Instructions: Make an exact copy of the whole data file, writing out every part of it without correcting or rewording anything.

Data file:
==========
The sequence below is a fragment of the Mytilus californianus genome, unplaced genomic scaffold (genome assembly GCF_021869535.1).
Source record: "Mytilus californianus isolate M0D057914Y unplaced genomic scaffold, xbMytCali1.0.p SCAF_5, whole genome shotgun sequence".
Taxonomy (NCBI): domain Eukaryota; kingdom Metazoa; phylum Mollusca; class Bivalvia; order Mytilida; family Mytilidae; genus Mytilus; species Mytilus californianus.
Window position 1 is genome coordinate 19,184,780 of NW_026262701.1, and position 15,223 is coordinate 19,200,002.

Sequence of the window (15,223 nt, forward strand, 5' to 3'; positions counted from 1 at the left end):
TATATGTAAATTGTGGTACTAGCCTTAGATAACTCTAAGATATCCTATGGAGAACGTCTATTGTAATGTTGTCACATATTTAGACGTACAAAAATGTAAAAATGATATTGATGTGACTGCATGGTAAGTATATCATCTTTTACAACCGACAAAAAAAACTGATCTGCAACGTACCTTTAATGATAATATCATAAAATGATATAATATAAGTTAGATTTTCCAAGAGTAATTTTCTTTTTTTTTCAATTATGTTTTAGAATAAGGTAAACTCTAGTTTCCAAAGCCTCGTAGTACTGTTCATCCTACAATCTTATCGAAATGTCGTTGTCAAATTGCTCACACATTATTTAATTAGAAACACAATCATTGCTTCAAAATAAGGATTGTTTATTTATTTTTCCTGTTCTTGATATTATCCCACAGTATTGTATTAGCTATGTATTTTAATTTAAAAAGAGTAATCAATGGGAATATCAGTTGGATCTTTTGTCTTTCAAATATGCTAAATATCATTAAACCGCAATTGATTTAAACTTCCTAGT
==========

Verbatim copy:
The sequence below is a fragment of the Mytilus californianus genome, unplaced genomic scaffold (genome assembly GCF_021869535.1).
Source record: "Mytilus californianus isolate M0D057914Y unplaced genomic scaffold, xbMytCali1.0.p SCAF_5, whole genome shotgun sequence".
Taxonomy (NCBI): domain Eukaryota; kingdom Metazoa; phylum Mollusca; class Bivalvia; order Mytilida; family Mytilidae; genus Mytilus; species Mytilus californianus.
Window position 1 is genome coordinate 19,184,780 of NW_026262701.1, and position 15,223 is coordinate 19,200,002.

Sequence of the window (15,223 nt, forward strand, 5' to 3'; positions counted from 1 at the left end):
TATATGTAAATTGTGGTACTAGCCTTAGATAACTCTAAGATATCCTATGGAGAACGTCTATTGTAATGTTGTCACATATTTAGACGTACAAAAATGTAAAAATGATATTGATGTGACTGCATGGTAAGTATATCATCTTTTACAACCGACAAAAAAAACTGATCTGCAACGTACCTTTAATGATAATATCATAAAATGATATAATATAAGTTAGATTTTCCAAGAGTAATTTTCTTTTTTTTTCAATTATGTTTTAGAATAAGGTAAACTCTAGTTTCCAAAGCCTCGTAGTACTGTTCATCCTACAATCTTATCGAAATGTCGTTGTCAAATTGCTCACACATTATTTAATTAGAAACACAATCATTGCTTCAAAATAAGGATTGTTTATTTATTTTTCCTGTTCTTGATATTATCCCACAGTATTGTATTAGCTATGTATTTTAATTTAAAAAGAGTAATCAATGGGAATATCAGTTGGATCTTTTGTCTTTCAAATATGCTAAATATCATTAAACCGCAATTGATTTAAACTTCCTAGT